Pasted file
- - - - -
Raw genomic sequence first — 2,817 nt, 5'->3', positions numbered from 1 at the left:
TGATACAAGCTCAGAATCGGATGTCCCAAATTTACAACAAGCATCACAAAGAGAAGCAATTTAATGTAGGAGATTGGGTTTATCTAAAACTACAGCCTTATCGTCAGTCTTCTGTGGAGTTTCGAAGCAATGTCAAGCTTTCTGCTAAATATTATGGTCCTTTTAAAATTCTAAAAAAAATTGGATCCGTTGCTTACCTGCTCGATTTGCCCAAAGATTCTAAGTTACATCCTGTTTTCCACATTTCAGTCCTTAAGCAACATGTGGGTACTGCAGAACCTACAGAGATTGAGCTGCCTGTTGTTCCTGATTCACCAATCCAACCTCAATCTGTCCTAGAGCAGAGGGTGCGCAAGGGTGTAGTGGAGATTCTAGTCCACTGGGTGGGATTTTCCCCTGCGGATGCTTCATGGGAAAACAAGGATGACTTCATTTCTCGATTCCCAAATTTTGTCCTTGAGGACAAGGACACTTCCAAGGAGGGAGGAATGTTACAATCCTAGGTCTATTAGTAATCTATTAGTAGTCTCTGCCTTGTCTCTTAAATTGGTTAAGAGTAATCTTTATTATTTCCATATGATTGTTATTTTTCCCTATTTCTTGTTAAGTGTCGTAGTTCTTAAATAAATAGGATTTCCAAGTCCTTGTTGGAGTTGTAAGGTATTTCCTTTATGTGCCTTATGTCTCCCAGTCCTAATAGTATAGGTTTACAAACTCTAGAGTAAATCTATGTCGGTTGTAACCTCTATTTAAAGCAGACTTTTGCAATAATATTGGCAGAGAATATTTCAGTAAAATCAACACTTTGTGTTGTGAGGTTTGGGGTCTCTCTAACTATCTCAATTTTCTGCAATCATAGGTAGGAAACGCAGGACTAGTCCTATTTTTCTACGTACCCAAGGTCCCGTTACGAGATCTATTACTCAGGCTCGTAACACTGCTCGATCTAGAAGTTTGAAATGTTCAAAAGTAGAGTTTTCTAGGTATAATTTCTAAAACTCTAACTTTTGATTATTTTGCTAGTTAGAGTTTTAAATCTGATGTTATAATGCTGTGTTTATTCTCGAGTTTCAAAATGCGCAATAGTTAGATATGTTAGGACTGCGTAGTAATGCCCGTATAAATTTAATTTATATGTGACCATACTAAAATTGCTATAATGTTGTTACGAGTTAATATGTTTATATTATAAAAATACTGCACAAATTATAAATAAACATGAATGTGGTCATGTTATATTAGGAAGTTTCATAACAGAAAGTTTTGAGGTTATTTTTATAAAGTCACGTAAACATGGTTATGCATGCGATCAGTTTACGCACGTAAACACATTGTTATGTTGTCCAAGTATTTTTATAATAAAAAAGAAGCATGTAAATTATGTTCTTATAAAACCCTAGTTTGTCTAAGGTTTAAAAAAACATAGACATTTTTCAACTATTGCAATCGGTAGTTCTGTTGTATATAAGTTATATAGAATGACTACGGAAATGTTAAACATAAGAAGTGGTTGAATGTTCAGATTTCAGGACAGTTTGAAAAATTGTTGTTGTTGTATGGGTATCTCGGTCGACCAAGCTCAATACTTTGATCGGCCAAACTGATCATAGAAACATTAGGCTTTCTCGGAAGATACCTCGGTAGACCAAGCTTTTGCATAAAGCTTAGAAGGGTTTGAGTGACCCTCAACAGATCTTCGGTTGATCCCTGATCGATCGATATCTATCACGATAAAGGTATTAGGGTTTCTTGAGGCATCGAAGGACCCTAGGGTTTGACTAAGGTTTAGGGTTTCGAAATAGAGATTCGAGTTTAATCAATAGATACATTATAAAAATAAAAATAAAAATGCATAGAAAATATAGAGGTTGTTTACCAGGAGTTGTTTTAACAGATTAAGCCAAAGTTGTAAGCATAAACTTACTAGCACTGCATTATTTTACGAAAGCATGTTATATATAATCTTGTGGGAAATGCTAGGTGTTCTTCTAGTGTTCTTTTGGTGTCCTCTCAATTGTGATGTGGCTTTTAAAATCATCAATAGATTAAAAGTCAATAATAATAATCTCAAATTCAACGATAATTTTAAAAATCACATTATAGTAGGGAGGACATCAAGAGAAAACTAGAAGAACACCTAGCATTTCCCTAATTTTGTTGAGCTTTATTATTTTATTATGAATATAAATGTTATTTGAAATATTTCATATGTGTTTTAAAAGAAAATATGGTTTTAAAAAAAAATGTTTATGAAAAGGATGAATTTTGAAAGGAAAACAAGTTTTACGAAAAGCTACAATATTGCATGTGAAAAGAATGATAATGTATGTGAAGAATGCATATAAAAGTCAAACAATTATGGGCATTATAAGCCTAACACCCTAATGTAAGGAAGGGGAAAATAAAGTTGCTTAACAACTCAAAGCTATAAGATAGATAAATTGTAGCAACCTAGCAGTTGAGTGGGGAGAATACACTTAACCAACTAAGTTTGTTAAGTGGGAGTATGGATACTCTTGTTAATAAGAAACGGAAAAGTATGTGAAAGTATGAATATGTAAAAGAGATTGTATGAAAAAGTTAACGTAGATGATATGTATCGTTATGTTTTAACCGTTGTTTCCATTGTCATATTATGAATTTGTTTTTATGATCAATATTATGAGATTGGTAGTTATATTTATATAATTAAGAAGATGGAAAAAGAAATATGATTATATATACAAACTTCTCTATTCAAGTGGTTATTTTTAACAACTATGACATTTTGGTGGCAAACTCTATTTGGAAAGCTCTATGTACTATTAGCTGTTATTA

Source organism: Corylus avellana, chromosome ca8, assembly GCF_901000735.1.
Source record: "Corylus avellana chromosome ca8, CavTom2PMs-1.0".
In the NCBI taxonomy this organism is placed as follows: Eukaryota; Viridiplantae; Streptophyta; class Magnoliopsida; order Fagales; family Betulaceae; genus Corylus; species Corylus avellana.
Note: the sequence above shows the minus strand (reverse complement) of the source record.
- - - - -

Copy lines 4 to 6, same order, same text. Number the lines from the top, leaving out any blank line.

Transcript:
Source record: "Corylus avellana chromosome ca8, CavTom2PMs-1.0".
In the NCBI taxonomy this organism is placed as follows: Eukaryota; Viridiplantae; Streptophyta; class Magnoliopsida; order Fagales; family Betulaceae; genus Corylus; species Corylus avellana.
Note: the sequence above shows the minus strand (reverse complement) of the source record.